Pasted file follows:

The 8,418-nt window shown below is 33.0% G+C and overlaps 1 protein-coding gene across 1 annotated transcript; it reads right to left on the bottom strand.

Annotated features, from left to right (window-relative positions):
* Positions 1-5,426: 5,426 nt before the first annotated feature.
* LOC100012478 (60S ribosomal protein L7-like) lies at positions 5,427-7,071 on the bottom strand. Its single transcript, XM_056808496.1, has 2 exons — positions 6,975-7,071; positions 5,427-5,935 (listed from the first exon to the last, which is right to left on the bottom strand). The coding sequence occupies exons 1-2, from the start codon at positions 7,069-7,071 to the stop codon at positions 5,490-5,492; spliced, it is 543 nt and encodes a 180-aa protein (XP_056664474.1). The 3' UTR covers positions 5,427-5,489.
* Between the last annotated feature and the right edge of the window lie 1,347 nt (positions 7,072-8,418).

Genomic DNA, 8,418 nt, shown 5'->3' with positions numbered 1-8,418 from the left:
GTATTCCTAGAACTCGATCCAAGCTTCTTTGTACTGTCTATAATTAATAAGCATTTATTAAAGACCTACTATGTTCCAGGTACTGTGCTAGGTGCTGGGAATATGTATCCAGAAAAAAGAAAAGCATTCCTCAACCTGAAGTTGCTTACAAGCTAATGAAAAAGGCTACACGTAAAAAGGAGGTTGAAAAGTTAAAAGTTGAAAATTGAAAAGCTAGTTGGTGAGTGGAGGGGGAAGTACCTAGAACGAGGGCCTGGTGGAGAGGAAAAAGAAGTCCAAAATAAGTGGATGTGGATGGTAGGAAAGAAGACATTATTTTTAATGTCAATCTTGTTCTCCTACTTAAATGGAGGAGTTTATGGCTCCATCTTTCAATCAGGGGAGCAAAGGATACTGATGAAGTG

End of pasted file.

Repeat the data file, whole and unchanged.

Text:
The 8,418-nt window shown below is 33.0% G+C and overlaps 1 protein-coding gene across 1 annotated transcript; it reads right to left on the bottom strand.

Annotated features, from left to right (window-relative positions):
* Positions 1-5,426: 5,426 nt before the first annotated feature.
* LOC100012478 (60S ribosomal protein L7-like) lies at positions 5,427-7,071 on the bottom strand. Its single transcript, XM_056808496.1, has 2 exons — positions 6,975-7,071; positions 5,427-5,935 (listed from the first exon to the last, which is right to left on the bottom strand). The coding sequence occupies exons 1-2, from the start codon at positions 7,069-7,071 to the stop codon at positions 5,490-5,492; spliced, it is 543 nt and encodes a 180-aa protein (XP_056664474.1). The 3' UTR covers positions 5,427-5,489.
* Between the last annotated feature and the right edge of the window lie 1,347 nt (positions 7,072-8,418).

Genomic DNA, 8,418 nt, shown 5'->3' with positions numbered 1-8,418 from the left:
GTATTCCTAGAACTCGATCCAAGCTTCTTTGTACTGTCTATAATTAATAAGCATTTATTAAAGACCTACTATGTTCCAGGTACTGTGCTAGGTGCTGGGAATATGTATCCAGAAAAAAGAAAAGCATTCCTCAACCTGAAGTTGCTTACAAGCTAATGAAAAAGGCTACACGTAAAAAGGAGGTTGAAAAGTTAAAAGTTGAAAATTGAAAAGCTAGTTGGTGAGTGGAGGGGGAAGTACCTAGAACGAGGGCCTGGTGGAGAGGAAAAAGAAGTCCAAAATAAGTGGATGTGGATGGTAGGAAAGAAGACATTATTTTTAATGTCAATCTTGTTCTCCTACTTAAATGGAGGAGTTTATGGCTCCATCTTTCAATCAGGGGAGCAAAGGATACTGATGAAGTG